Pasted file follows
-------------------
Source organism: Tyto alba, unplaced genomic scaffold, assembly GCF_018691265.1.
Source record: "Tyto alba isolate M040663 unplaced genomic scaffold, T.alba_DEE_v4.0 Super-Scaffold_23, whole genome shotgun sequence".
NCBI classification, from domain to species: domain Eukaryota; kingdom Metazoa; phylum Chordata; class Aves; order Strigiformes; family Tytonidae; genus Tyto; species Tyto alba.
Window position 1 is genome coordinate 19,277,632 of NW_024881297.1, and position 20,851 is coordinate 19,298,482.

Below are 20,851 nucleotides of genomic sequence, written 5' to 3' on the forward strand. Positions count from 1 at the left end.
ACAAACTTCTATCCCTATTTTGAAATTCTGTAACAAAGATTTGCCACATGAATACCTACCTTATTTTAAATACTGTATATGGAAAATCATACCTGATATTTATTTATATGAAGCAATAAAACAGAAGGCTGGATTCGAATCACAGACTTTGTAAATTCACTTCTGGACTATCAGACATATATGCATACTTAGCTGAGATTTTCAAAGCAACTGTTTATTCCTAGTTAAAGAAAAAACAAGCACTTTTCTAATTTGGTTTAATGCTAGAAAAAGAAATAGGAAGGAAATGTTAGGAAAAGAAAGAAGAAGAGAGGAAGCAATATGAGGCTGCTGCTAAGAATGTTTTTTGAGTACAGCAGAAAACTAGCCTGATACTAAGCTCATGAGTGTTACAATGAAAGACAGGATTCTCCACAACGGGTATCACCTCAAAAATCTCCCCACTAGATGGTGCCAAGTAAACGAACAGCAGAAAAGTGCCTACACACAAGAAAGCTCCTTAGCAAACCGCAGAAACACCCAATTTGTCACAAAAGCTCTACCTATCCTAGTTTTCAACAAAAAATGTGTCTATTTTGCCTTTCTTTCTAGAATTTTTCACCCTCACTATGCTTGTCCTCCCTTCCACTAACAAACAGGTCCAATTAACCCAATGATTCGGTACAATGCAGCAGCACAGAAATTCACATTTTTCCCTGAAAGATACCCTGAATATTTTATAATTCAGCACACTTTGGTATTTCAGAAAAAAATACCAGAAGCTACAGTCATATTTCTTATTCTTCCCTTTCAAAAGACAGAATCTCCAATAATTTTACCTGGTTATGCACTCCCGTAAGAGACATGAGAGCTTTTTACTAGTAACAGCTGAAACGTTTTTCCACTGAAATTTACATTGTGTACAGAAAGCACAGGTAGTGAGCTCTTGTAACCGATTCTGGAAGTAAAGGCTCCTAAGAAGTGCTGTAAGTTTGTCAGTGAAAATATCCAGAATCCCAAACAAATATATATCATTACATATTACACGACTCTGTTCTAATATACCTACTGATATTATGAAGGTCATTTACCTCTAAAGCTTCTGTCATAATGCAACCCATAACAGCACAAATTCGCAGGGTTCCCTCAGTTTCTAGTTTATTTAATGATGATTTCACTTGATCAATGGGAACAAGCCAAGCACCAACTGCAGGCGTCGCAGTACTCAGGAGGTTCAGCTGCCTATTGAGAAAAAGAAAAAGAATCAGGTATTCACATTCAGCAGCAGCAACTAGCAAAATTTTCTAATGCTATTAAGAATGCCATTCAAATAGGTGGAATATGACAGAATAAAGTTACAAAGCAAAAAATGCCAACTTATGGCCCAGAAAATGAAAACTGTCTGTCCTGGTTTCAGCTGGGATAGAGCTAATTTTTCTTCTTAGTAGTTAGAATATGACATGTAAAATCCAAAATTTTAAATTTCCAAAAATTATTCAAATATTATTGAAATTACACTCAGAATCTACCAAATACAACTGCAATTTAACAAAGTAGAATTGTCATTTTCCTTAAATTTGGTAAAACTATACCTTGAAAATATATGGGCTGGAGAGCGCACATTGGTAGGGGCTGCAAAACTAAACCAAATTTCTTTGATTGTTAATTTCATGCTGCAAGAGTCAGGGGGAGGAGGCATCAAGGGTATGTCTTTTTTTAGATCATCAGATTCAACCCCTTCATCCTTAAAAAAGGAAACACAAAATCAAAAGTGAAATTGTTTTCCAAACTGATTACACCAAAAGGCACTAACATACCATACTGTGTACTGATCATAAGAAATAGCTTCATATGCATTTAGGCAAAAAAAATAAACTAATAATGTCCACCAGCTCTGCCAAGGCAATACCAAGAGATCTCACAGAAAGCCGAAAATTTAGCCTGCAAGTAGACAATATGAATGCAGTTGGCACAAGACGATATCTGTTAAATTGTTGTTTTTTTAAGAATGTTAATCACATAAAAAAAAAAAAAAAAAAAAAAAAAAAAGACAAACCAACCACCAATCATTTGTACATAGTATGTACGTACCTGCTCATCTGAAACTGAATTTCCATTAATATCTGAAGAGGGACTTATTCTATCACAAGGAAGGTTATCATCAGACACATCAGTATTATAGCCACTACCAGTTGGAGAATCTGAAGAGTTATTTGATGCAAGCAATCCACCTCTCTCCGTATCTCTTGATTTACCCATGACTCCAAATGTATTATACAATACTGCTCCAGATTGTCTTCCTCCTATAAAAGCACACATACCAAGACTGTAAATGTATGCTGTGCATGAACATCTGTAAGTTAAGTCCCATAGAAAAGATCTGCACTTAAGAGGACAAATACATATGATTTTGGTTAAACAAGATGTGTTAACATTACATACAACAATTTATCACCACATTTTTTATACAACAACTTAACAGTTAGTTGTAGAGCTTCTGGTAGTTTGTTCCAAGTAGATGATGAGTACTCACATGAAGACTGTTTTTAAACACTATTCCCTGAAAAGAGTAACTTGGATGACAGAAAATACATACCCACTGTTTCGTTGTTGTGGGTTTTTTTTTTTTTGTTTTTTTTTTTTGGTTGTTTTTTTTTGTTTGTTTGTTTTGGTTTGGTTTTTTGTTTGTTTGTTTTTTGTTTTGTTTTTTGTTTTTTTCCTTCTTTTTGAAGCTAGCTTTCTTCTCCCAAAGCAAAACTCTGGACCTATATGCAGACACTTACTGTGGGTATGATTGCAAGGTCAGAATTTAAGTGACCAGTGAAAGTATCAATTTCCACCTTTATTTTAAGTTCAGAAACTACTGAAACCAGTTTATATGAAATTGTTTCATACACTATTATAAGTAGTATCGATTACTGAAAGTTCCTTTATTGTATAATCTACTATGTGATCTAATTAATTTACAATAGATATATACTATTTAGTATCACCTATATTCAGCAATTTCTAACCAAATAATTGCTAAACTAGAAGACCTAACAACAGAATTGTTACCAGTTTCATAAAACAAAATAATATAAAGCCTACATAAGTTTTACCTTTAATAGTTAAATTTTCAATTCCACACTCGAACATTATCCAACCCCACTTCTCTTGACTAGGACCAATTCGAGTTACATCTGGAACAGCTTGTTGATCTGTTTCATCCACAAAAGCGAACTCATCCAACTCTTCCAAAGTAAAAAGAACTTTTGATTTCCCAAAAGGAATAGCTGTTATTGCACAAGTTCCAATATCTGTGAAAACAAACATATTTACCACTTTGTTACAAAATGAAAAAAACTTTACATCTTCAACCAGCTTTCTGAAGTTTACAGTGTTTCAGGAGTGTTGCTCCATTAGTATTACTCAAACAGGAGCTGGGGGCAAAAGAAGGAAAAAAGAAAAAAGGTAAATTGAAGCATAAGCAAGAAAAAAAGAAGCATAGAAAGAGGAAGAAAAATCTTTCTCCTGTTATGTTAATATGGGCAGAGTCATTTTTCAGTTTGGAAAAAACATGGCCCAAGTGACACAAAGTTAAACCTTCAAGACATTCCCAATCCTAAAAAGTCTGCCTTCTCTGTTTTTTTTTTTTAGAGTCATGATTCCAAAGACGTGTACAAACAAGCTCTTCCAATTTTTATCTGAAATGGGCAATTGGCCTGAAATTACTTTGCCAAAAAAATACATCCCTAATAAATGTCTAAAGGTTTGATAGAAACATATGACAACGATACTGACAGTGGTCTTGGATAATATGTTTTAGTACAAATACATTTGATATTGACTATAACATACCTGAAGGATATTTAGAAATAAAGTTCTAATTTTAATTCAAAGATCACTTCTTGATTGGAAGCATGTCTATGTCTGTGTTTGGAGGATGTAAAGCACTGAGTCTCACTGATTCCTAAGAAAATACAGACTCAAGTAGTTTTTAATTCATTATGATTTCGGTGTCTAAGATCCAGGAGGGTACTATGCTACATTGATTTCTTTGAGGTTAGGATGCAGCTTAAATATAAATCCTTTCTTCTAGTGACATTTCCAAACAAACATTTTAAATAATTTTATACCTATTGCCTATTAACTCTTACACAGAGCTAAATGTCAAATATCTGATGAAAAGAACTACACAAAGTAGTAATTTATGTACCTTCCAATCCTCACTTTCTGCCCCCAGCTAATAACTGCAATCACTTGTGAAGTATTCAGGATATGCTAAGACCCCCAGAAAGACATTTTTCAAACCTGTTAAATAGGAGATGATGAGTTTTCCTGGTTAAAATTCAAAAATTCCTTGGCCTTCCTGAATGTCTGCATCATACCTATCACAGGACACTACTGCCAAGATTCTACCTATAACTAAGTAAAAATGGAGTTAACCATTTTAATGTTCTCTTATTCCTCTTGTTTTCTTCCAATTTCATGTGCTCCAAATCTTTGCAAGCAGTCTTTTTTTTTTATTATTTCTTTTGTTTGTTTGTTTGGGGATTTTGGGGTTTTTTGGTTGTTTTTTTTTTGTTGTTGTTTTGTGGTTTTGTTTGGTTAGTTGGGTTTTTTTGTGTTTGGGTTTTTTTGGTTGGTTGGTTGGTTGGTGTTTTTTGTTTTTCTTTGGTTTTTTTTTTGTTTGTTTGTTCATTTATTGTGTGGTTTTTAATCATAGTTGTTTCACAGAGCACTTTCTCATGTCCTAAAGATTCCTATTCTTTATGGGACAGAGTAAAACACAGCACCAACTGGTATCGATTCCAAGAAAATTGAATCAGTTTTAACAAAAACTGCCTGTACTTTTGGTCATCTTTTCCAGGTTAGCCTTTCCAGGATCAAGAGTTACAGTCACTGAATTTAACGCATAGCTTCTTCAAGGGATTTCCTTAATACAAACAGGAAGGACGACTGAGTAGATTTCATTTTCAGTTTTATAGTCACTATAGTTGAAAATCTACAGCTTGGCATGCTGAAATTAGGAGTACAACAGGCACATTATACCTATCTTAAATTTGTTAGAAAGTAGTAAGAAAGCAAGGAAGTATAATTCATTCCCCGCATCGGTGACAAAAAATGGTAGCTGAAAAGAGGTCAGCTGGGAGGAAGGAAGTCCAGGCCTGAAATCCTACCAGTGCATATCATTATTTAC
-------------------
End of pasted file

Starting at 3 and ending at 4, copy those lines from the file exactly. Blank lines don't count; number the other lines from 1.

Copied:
NCBI classification, from domain to species: domain Eukaryota; kingdom Metazoa; phylum Chordata; class Aves; order Strigiformes; family Tytonidae; genus Tyto; species Tyto alba.
Window position 1 is genome coordinate 19,277,632 of NW_024881297.1, and position 20,851 is coordinate 19,298,482.